When winemaker Hillel Manne moved to Beit El in 1996 he asked about agricultural land. He was told that the shallow Terra Rosa soil on limestone, coupled with harsh winters, made agriculture here unlikely. That was when he got excited. With his experience managing the vineyard at Israel’s Kibbutz Shaalavim and studying agriculture at the University of California, he had a gut feeling that he was onto some excellent wine territory.
He was right. Israel’s warm climate ensures the right sugar level, and the cool evenings of Beit El (altitude: 2,854 feet) produce excellent acid retention. The result is grapes maturing with the perfect balance between sugar and acid, a balance that preserves the wine naturally for years.
But is winemaking here really new? Hardly. The countryside here features hundreds of stone wine presses hewn in the Roman and Byzantine periods, the time of the Second Temple (Talmudic-Gaonim). Ancient winemakers poured their fermenting grape juice into clay jugs and stored them in the many caves around Beit El. As Hillel tells his guests, “We have an unsurpassed tradition to live up to.”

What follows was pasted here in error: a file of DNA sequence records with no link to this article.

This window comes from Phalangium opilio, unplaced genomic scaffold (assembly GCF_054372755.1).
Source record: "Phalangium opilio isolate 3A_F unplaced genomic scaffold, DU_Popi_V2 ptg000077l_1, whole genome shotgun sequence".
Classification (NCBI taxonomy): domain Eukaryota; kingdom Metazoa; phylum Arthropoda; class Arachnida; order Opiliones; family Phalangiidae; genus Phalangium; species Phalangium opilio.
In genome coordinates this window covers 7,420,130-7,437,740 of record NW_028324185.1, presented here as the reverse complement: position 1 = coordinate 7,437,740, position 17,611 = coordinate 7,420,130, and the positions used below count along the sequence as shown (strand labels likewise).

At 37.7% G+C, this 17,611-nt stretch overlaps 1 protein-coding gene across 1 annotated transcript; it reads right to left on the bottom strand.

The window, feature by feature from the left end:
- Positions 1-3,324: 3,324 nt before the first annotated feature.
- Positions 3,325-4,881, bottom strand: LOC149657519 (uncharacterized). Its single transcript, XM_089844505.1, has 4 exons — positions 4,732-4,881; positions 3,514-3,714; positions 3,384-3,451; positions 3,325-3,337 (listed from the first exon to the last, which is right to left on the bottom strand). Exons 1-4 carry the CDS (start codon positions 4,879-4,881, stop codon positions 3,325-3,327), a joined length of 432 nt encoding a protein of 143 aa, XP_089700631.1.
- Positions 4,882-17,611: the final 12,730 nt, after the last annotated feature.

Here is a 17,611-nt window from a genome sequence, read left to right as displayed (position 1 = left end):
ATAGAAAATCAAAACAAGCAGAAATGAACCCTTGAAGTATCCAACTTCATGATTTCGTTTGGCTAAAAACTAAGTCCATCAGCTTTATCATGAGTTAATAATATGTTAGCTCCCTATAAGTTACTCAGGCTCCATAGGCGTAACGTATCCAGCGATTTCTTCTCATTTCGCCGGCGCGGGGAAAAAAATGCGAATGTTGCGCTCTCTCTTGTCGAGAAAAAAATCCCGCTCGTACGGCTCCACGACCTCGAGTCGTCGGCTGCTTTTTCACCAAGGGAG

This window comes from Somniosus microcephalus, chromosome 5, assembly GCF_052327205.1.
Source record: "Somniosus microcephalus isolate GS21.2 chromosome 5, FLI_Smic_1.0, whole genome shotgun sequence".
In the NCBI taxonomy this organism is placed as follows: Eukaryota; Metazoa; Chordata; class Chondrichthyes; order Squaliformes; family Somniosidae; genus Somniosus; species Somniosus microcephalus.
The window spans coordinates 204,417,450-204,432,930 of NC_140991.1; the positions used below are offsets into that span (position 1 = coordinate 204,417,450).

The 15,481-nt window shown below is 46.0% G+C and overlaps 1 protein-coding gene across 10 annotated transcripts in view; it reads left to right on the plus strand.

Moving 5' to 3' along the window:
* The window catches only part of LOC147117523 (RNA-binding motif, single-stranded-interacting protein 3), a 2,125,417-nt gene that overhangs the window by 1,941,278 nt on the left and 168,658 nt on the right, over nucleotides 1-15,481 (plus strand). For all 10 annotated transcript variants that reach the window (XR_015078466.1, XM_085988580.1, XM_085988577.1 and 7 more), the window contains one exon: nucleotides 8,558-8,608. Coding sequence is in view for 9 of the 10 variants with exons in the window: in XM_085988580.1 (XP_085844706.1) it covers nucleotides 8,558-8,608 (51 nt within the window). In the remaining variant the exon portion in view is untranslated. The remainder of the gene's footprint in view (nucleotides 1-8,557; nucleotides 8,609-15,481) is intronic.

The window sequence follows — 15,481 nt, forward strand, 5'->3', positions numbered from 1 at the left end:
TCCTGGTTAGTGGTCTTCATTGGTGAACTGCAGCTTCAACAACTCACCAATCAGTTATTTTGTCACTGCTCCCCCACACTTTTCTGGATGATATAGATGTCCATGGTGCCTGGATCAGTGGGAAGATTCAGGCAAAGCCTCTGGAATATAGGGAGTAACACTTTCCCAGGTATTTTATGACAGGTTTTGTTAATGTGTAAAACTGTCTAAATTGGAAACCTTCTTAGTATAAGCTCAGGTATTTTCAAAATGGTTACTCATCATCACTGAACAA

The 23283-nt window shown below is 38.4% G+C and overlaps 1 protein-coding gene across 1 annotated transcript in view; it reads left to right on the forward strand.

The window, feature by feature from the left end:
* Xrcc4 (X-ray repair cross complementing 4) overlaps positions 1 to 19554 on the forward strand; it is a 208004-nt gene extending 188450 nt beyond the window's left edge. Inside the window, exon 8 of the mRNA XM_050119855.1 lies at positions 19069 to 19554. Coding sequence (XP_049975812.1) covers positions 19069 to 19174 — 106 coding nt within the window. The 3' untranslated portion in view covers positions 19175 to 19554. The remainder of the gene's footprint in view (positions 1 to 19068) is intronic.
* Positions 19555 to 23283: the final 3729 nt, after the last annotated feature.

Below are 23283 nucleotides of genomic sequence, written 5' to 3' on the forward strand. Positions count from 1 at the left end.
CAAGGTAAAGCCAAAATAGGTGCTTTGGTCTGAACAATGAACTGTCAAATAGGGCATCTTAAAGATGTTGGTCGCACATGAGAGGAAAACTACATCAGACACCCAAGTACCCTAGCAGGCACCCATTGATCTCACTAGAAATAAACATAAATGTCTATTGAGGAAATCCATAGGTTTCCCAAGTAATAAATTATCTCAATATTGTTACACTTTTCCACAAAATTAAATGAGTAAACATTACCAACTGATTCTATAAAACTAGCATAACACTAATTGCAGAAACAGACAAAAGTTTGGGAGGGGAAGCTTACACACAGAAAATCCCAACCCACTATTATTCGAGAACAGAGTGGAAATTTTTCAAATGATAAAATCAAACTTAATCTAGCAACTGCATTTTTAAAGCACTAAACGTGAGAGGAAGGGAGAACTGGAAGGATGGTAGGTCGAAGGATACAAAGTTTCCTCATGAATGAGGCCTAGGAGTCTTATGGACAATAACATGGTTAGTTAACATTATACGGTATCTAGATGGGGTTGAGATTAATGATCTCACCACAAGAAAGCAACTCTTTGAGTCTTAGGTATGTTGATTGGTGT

That tradition includes upholding a complex of Jewish laws that ensure that the wine is kosher. If Hillel and his workers find wheat growing between rows of grapes, then those grapes must be uprooted and burned, under the prohibition of killim, mixing crops. In addition, for the first three years, the fruit is orlah and forbidden.
To make sure that the wine is kosher, only religious Jews work at The Beit-El Winery. Almost all the pruning and harvesting at Israeli wineries is done by non-Jews. Not so at the Beit-El Winery. Here, all the labor, including planting, pruning, and harvesting, is done exclusively by Jews. The winery is under the supervision of Rabbi Zalman Melamed, as well as the Orthodox Union and New Square.
Just 45 minutes from Jerusalem, the welcome sign is always out for visitors.
E-mail: [email protected] Within Israel, call 02-997-1158 or 054-524-0936. From the US, call 972-2-997-1158 or 972-54-524-0936.